The 500GB version of the Iomega Home Media Network Hard Drive isn't being released in Australia, but Iomega has given us a suggested retail price of $319. With a formatted capacity of 461GB, this means it has a cost per gigabyte of 69 cents. The 1TB version being released in Australia costs $429 with a cost per gigabyte of 46 cents. By comparison, the aforementioned Western Digital MyBook World Edition (1TB) NAS has a cost per gigabyte of 43 cents.
While the Iomega Home Media Network Hard Drive looks good and is simple to use, it's also slower and more expensive than comparable devices on the market.
Join the PC World newsletter!
Most Popular Reviews
- 1 Hisense Series 7 ULED 4K UHD TV review
- 2 Samsung Galaxy Note 7 review
- 3 Portable power: Venom Blackbook 13 Zero review
- 4 Alcatel Idol 4S review: King of the mid-range?
- 5 Samsung Galaxy S7 Edge Review
Latest News Articles
- Apple to replace defective USB-C cables that shipped with some 12-inch MacBooks
- Like Chromebooks, thumb-size PCs will bloom
- Apple's Q1: Record $US18.4 billion profit, but iPhone sales are slowing
- Chromebooks are siphoning market share from Windows PCs
- Microsoft beefs up its Surface Book and Surface Pro 4
GGG Evaluation Team
First impression on unpacking the Q702 test unit was the solid feel and clean, minimalist styling.
For work use, Microsoft Word and Excel programs pre-installed on the device are adequate for preparing short documents.
The Fujitsu LifeBook UH574 allowed for great mobility without being obnoxiously heavy or clunky. Its twelve hours of battery life did not disappoint.
The screen was particularly good. It is bright and visible from most angles, however heat is an issue, particularly around the Windows button on the front, and on the back where the battery housing is located.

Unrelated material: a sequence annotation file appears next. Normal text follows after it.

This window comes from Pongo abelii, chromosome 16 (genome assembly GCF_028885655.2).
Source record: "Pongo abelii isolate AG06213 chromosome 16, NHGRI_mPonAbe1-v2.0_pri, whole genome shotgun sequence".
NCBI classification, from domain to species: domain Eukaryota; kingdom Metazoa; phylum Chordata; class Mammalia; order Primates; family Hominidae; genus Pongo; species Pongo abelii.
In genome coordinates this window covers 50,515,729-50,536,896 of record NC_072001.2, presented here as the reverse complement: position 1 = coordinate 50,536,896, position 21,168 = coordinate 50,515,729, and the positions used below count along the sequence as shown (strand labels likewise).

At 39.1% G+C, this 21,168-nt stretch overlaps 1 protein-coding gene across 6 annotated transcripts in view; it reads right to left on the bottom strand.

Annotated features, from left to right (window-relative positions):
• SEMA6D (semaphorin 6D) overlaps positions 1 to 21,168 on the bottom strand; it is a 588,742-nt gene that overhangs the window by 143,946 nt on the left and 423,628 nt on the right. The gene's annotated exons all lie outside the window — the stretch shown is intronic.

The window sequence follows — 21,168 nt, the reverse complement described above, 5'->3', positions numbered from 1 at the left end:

My first impression after unboxing the Q702 is that it is a nice looking unit. Styling is somewhat minimalist but very effective. The tablet part, once detached, has a nice weight, and no buttons or switches are located in awkward or intrusive positions.
- CCSenior Business Analyst -Change and SAP ProcurementNSW
- CCProgram Manager - Data InsightVIC
- CCSecurity Cleared IT Professionals - Expression of InterestSA
- FTNetApp Storage ConsultantWA
- CCContract Systems Analyst (IT Security) 160928/JP/653Asia
- CCNetwork and Security EngineerNSW
- CCBusiness ArchitectNSW
- CCSoftware TesterACT
- FTOutbound TelesalesVIC
- FTTest SpecialistSA
- FTTechnical Support Engineer | Cloud | Automation techsNSW
- CCData Analyst | Data Management Framework | Experience in RNSW
- CCSolution ArchitectQLD
- CCTest Manager (HP Quality Centre / Kronos)NSW
- FTBusiness Development Manager | ICT intelligent systems integrationVIC
- CCBusiness Analyst - Telecom ProjectNSW
- CCNetwork Design Specialist - TelecommunicationsNSW
- CCeCommerce Project ManagerNSW
- FTEMC Storage ConsultantWA
- CCIT Security ArchitectACT
- FTNetwork and Security Design EngineerNSW
- CCPMO AnalystNSW
- FTSenior PHP DeveloperNSW
- CCSolutions ArchitectACT
- CCInformatica Developer (MDM)NSW